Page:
And nose-picking. Always the nose-picking.
MJ: What kinds of insults do students like to use at that age?
PST: I am extremely strict about how the students treat each other (always with kindness), so this issue doesn't arise very often. But the few times it has, they usually either make up something totally nonsensical, or repeat something that they have heard their parents say at home, or sometimes things they have heard on TV. I've heard everything from "poopyhead" to "motherfucker."
"I have found that most kids are 'reformed' very quickly when they take some time to consider how their unkind words make others feel."
MJ: What are some tips you have for dealing with this kind of name-calling?
PST: Find out the motivation, teach empathy, provide time to think about the effects of name-calling, suggest (but not force) an apology if the student doesn't come up with this idea on his/her own. If it continues to be a problem, treat it not as a momentary lapse in self-control or poor judgement, but as a negative choice that deserves negative consequences. If improvement is seen in a chronic offender, positive consequences (praise, recognition of behavioral improvement) should be offered. Either type of consequence needs to be doled out swiftly.
PST: It depends on how mature the students are, how far along in the year it is, etc. In most cases, I would probably watch to see how the insultee (is that even a word?) reacts. If he/she handled the situation adequately, I would probably let it go and keep an extra close eye on the insulter (again...a real word?). If I had to intervene, I would go through the steps listed above, and probably assign the student some thinking time during recess (during which the student is not allowed to play--the student has to think about what he/she did to land in thinking time, tell me why it was wrong, and how it should be handled in the future; anyone who doesn't come up with an adequate answer needs to think longer). If it was a chronic issue, I would also contact the parents to make them aware of the situation. In extreme cases, I would have the student speak with an administrator and would create a behavior modification plan.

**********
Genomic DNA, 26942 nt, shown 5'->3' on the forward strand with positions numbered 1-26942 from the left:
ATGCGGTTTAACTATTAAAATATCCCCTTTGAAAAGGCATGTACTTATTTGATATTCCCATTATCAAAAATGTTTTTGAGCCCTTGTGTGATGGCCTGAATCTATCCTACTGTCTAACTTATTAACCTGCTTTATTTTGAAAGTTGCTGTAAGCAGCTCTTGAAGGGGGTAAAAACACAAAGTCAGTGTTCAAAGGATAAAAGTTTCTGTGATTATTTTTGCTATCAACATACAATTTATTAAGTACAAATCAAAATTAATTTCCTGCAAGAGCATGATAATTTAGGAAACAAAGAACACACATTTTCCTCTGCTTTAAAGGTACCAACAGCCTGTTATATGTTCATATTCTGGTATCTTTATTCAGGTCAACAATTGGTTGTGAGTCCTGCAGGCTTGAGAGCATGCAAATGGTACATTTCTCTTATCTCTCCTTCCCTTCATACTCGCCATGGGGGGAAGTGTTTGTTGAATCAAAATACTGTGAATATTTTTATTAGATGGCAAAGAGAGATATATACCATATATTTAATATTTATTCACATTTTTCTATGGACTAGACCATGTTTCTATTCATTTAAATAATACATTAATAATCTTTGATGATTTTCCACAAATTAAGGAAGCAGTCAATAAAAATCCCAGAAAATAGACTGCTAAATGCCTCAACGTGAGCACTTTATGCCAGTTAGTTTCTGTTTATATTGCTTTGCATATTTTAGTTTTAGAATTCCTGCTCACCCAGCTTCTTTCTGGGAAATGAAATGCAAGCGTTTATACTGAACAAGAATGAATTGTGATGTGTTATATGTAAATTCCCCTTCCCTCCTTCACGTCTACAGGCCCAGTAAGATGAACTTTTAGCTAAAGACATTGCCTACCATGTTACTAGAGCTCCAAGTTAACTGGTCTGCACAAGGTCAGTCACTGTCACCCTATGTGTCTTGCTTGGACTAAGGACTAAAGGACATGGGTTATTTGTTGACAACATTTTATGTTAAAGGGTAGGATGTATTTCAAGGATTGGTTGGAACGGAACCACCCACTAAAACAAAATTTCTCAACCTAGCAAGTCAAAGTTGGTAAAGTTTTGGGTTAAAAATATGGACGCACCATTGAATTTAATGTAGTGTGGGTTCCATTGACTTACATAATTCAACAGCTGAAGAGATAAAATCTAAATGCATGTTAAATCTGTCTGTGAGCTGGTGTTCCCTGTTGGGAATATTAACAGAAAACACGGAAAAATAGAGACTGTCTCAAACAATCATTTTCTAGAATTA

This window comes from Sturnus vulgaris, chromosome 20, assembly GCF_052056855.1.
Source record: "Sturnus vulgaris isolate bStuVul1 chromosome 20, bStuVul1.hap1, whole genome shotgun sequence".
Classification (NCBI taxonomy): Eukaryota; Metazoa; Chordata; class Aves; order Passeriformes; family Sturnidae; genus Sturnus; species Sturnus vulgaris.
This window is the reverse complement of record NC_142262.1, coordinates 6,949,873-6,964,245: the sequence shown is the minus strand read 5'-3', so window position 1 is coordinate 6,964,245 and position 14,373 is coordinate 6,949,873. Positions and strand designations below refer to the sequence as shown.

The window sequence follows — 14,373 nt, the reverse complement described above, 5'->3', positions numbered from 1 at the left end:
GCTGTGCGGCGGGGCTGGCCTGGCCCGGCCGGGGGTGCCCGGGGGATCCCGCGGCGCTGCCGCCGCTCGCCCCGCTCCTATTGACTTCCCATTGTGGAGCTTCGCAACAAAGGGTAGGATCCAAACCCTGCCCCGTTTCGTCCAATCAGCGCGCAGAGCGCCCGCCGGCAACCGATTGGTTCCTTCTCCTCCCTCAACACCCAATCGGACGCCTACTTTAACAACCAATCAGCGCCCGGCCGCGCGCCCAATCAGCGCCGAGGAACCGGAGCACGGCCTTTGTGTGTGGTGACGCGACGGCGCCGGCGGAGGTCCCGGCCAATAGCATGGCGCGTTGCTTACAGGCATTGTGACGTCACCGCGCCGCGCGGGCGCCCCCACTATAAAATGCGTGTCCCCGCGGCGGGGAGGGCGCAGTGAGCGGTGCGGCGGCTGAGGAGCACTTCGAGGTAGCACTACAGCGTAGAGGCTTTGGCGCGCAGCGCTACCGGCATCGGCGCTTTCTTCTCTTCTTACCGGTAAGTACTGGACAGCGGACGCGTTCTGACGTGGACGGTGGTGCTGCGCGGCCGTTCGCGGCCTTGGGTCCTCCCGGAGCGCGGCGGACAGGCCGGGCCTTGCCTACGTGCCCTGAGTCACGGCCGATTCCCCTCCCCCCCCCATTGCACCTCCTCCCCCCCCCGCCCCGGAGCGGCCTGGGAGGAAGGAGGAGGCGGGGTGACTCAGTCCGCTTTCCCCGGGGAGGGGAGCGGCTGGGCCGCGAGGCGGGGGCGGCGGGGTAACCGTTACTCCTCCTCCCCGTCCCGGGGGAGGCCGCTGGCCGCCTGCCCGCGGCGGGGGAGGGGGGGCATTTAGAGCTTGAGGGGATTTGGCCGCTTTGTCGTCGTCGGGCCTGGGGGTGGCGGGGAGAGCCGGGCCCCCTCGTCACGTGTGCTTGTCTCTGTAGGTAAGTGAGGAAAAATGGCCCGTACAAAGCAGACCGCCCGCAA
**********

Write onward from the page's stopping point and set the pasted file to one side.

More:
MJ: Do kids generally grow out of this kind of thing?
PST: Not unless they are taught that it's inappropriate. Kids who are rude will continue to be rude until someone teaches them that's it's not okay, and takes the time to show them a different way. Fortunately, I have found that most kids are "reformed" very quickly when they take some time to consider how their unkind words make others feel.
MJ: If someone has been doing this kind of thing for 30 years, do you think that would be cause for alarm?
PST: Clearly. I see only four reasons why an adult would resort to name-calling on a regular basis:
1. Said person is a sociopath who has no ability to empathize
2. Nobody ever took the time to teach said person that there are better way to deal with conflict
3. Said person has been a victim for so long that he or she is constantly on the defensive and is actively trying to drive others away
4. Said person is an asshole
Reasons 1-3 make me feel sad for that person. Reason 4 does not.